Cumberland Evening Times from Cumberland, Maryland on December 8, 1955 · Page 10
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Cumberland Evening Times from Cumberland, Maryland · Page 10

Cumberland, Maryland
Issue Date:
Thursday, December 8, 1955
Page 10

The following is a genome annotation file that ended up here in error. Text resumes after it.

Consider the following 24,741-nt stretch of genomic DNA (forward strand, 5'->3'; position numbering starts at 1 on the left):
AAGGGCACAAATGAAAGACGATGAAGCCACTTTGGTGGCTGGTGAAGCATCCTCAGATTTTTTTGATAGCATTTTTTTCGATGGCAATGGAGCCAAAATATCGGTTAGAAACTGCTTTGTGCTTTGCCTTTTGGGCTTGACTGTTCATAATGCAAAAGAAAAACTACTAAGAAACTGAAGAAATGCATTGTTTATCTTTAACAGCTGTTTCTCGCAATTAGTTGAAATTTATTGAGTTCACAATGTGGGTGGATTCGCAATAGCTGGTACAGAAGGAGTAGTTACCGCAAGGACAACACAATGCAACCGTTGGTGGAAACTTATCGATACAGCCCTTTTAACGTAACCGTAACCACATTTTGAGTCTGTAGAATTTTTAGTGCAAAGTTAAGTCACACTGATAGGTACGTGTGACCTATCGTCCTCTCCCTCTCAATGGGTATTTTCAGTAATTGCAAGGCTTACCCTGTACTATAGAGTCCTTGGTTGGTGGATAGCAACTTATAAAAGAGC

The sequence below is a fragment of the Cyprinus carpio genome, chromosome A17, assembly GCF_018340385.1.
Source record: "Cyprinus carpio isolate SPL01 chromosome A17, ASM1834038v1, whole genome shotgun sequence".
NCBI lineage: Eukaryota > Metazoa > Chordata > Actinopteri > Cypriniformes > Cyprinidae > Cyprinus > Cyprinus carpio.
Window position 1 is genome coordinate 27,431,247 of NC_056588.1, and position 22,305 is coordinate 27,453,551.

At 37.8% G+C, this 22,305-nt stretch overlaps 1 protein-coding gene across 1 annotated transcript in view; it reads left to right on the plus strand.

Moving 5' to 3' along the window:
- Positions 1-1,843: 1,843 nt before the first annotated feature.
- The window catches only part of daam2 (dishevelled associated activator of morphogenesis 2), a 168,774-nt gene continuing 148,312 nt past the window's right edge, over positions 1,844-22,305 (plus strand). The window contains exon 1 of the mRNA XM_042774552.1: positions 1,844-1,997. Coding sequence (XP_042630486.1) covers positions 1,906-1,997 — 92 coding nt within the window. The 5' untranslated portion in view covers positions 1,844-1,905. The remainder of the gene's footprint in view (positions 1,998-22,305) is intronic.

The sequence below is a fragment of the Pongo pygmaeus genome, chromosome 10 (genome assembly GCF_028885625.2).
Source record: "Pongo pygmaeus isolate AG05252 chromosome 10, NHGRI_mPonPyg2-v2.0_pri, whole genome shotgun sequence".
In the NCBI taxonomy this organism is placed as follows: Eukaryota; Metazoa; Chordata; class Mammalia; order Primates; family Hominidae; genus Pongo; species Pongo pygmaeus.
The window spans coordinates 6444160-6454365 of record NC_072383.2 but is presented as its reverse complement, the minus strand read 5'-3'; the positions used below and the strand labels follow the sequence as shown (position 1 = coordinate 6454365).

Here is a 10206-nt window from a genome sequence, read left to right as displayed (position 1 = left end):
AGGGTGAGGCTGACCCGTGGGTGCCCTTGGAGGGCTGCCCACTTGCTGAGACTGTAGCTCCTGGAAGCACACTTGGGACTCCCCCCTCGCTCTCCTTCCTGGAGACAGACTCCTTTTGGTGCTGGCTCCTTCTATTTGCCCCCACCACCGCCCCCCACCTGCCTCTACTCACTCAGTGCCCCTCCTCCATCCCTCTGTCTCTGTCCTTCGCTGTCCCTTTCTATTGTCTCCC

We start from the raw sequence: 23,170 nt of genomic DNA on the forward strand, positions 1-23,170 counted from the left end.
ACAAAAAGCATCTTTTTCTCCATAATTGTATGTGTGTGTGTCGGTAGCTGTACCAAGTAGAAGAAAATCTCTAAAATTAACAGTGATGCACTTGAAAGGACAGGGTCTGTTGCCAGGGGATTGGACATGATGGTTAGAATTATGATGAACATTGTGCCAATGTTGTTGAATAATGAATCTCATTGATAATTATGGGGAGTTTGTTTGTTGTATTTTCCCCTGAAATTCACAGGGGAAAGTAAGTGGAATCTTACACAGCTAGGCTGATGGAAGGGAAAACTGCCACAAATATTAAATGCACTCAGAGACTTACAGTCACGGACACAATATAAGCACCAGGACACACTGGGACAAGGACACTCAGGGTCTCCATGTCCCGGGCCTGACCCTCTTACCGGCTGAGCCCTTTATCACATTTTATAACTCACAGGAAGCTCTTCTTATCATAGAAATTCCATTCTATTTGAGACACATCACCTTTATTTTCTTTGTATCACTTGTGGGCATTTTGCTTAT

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TEN EVENING TIMES, CUMBERLAND, RID., THURSDAY, DECEMBER 8, 1955 Dial PA-2-4600 for a WANT 'AD Taker Jacoby Oil Bride By OSWALD JACOKV Written for NEA /Service Many experts would bid one spade with the South hand instead of two no-trump on today's hand. If so, North would probably wind up playing the hand at three no- trurnp. This would be rather unlucky for declarer, for East would probably open hearts and thus give declarer a great deal of trouble. WEST * 10974 VKJ • 83 496532 NORTH (D) 8 4Q52 ¥873 • AK J5 + KQ7 EAST A AS VQ 10952 * Q 1097 + 84 SOUTH AKJ63 Xorth 1 * . 3 N.T., • 642 *AJ10 Neither side vul. East South West Pass 2 N.T. Pass Pass Pass Pass Opening Lead—+ 3 Sam Sheppard, Convicted Wife Slayer, Settles Into Anonymity In Prison Life By JOSEPH-COLANGELO COLUMBUS (INS) — Handsome Dr. Sam Pheppard. onetime drivet of a bright red foreign sports car has settled quietly 'into the graj anonymity of No. 98860 at Ohio', State Pcnilcntitary. "There's nothing special a ibout As the hand \vaz actually played, West was the opening leader and could not guess that a heart open- ing'lead would be best for his side. West wondered whether to lead a spade or a club, and finally chose the club because It was the longer suit. , It wasn't hard for South to see that the contract might well depend on" getting the most out of his spades. How should this kind of suit be played to best advantage? If each spades, it defender has three makes no difference how the suit is tackled. South can knock out the ace and establish his last small spade by force. If the spades are divided four- two, however, South's best chance is to lead through the ace in the hope that a doublelon ace will cap hire only small cards. -With this object in mind, declarer won the first trick in dummy with the king of clubs and led a low spade toward his hand. East played low, and South won with the him whatsoever," said Warden Ralph W. Alvis of the one-succcss- jful suburban Cleveland osteopath. The quiet convict is now deslinec to spend life, with possible parole in ten years, behind bars for the hack-murder of his pregnant wife, Marilyn, on July 4 last year. There is no sign of the bright lights and emotions that burst out during one of the nation's longest and most publicized trials. The move to the shadows of the boyish face, once plastered on front pages across the nation, has been complete. Warden Alvis said: "He can walk across the prison yard and nobody would recognize him." No Special Favors He receives no special favors and "asks none, nor does any member of his family ask favors for him. "They've been extremely cooperative," the warden stated. He rises at fi:30 a. m. to the screech of the prison guards' whistles arid the glare of pen lights flicking on for the day. He's in a 9 x 9 x 7>/2 foot cell with three other men, all— as he— teachers in the penitentiary's "vocational training school." He uses the same washbowl as the others, and sleeps in one o^ the four bunks which fold up[ against the cell' walls when not inj use. when it is "necessary" to correspond with the lawyers. Son Never Visits The Slieppard family visits him about once a month, Warden Alvis said, although he is allowed a visit a week from blood relatives. Dr. Sam hasn't seen his son. Chip, in almost a year. The boy is never taken to the prison. On Saturday morning, he is allowed to go to a prison movie and if he wants, to church on Sunday. Two hours a week he may spend in either the prison courtyard or gymnasium. This is the only only exercise the athletically-built, 31- year-old convicted murderer gets. At 8 o'clock every morning, after a half hour's breakfast, Dr. Sam is marched with the other prisoners in his group to the training school, where, as an assistant instructor teaches 12 mechanics. It's a far cry from the days when he tinkered with the engine of his fancy, red Jaguar parked in the two-car garage of his Bay Village home on the Lake Erie shore. If he pay attention during the day's routine to the slamming cell doors giving off the ring of iron upon iron; if he realizes that he is no longer a citizen, that, unless his Ohio Supreme Court apical comes through, he is bound :y the bare prison procedure and regulations for the next ten years, i gives no indication of it. "He is a good inmate," Warden Alvis concludes, "has a perfect conduct record and presents^ no iroblem. As far as I'm concerned, ic's just like one of the others." in automotive?, other inmates to he be king of spades. Declarer next got back to dummy with the ace of diamonds and led another low spade towards his hand. This time, East was obliged to play the ace, capturing only small cards from the North arid South hands. South was thus • able to make three spade tricks, assuring his game contract. If South had led the first spade from his own hand, he would have been obliged to play dummy's queen in order to force out the ace. He would then be able to win only two spade tricks, and this would cost him his game contract. The correct procedure with all such holdings is to lead towards the hand that has.two honors. If you are allowed to win the first trick with one of the hoonrs, reenter the other hand and lead towards the remaining hoonr. This puts you in the best position to take advantage of a doubleton ace. bidding "has.been'. Sooth . West "North East l-t»wmond Pass '•! Heart Pass T You. South, hoi'3. 4J813 ¥AK5 4KQ1062 *4 What do you do? A—Bid two hearts. Despite the jtood distribution, you can'l quite afford to bid the anemic spades before raising the hearts. TODAY'S QUESTION The bidding is the same as in the question just answered. You. iSouth. hold: *A J T 3-VA K 5 +A K 10 6 2 •What do you do? Aiurwer Tomorrow —ADVERTISEMENT— Man of the Month He gazes out the same barred window into the same bleak prison "yard" shared by his cell- mates and the thousands of other prisoners. His room does not overlook the wall and the street beyond and the "outside." He's on the inside, looking in. There's 1 nothing in Dr. Sam's daily life to explain why he receives so much mail from the millions who read about him, telling him they're sure he's innocent or they're sure he's guilty. He never sees tin's mail. It's returned to the senders by the prison censors. The only persons allowed to write him are the members of his immediate family, close friends and attorneys. And, he is only allowed to write one letter a week in return, except in special cases Slight Delay BUTTE, Mont. W) - Albert Jones received a Christmas card postmarked Athens, Ohio, Dec. 15, 1927! The card was intended for Jones' mother, Mrs. Velinda Jones, who died in 1953 at the age of 101. Communication Gadgets Featured In This Years 9 Christmas Toys By JOAN IIANAUKK Nl-JW YORK — (INS) — The psychologists say children should be encouraged to communicate — and that's just what the toy industry is doing this Christmas season. High on the list of ideas for gifts are some new realistic-type toys which will allow junior to communicate from room to room to his heart's delight — even though the noise may drive mama daft. Take, for instance, the mobile radio loudspeaker—$!0 buys a real loudspeaker and microphone mounted on a six-wheel trailer truck. Also atop the truck is a blinker light which makes a ' 360-degree turn and a sound signal if the youngster wants to send in Morse Code. Toy telephones have been around for some years, but this Christmas you can buy the kids a whole switchboard for S9.95. It's a real miniature switchboard which can accommodate five playful kids. The sets come with two phones and extras can be bought. The switchboard itself has two rows of keys, plug-in holes with lights over them and a built-in bu/,z to call the "operator's" at tcnlion to the fact that someone's calling. The extra phones can be set up in any room of the house The board also features a dial, a message pad, a decoder and—tc add to noise—an atomic air raic siren. This gift to junior can be a help to mother, however, since by picking up an extension she can always get in touch with a busily playing child. The newest thing in stuffed animals is a little white cow with brown spots and a bell and daisy chain around the neck. When you squeeze her plump body, .she moos. Price is $6. Playthings of the "future" in elude a yellow and red plastic turbojet car and launcher for $3.98 ; an atomic rocket launcher complete with red rockets for $2.93 and a five-barrel hand rifle that holds rocket-type suction darts for $2.95. The latest addition to model rail road sets is a "piggy back" freight car—a miniature of the cars used to hall loads of automobiles—which WHILE YOU ARE BROILING A STEAK HOT ROLLS ON YOUR TABLE IN 6*8 For A Natural PERMANENT We Stock tho Following Pormanonli and Refill* TONl _ PROM LILT — SHADOW RAYVE —RICHARD HUDNUT —BUJEE MARVE and others RAND'S Cor. BalffmorB and N, Centra. SCHMIDT'S BLUE RIBBON BROWN n' SERVE ROLLS sells for $12.95. There's also a five- car plastic pull-toy train set for $2.98 which, with a minor alteration, can be connected to run on 0-gauge electric train tracks when a toddler gets old enough. Dolls which come with their own wardrobe trunk, clothes and combs aren't new—but now there's one that even has her own poodle. Another new doll for $15.95 moves her lips when you press her budy —she can both cry and kiss you and comes with her own toothbrush for cleaning her three, and only, front teeth. If you want help in leaching a youngster how to read and write, you might be interested in a S10 magnetic alphabet board—you can write on it with chalk or else attach to it magnetized letter blocks. Another gift idea, for $5.98, is a dairy bar complete with battery operated malted milk shaker. When it comes to transportation, the old Irish mail—a three-wheeler on which the child pumps with his hands and steers with his feet- has come back, selling at $16.95. For de lux travel, the youngster can get a miniature Ford Thunderbird in blue or yellow. g*««'«««K«mJ«***<<W£«*S«««!W«^««^ It . i BROUGHT TO YOU BY THE BAKERS OF BLUE RIBBON BREAD Use Your L. Bernstein Charge Account 9-11 N.CCNTRC ifSt^^Jf&>ia^S*r»i?r3l®fa5rSt5)?iBl?(5i»**»9*fl IMMON'S VALUES Simmon's InnersDrinl! Mattresses • Scientifically designed to give your body the firm, yet relaxing support you need! • Has exclusive auto-lock unit—keeps coils upright ahvays—that means longer life! • Pre-built border is sag-proof, crush-proof! • Matching cord handles for easy handling! • Fresh air vents—"let it breathe!" ED BURNS This friendly, cheerful man is Santa's best assistant this month. As manager of; Aetna Finance Co., he likes : to make folks happy with! extra cash for Holiday needs. "I like people—and want to invite everybody to see me for $50 ta $1500 Holiday cash," he said. "Good credit! is all you need. And I'll bej glad to wait after work for those who are too busy to; come in during the day." The Aetna office is open daily and Saturday and im-i mediate cash is available on signature or other popular plan. Those interested are invited to coll the Aetna manager, at Aetna Finance Co., 48 N. Centre St. Dial PA 4-5800. (Loans over $300 madei under Md. Industrial Finance Act). No Down Payment with an LB Charge Account FEATURE; By day, it's a beautiful tweed- covered sofa—with all the luxurious comfort found only in a genuine Simmons Hide-A-Bed! S Lounge It's a handsome lounge, covered in longwearing, textured tweed. Converts into bed to sleep 2! Choice of smart colors. Priced way low during this sale event! Here's real versatility in a Studio Divan and Chair! With famous Simmons styling, construction! Both pieces convert into beds—sleep 3, 2, or 3! Both are denim covered in the smartest color combinations! Both are space-saving beauties!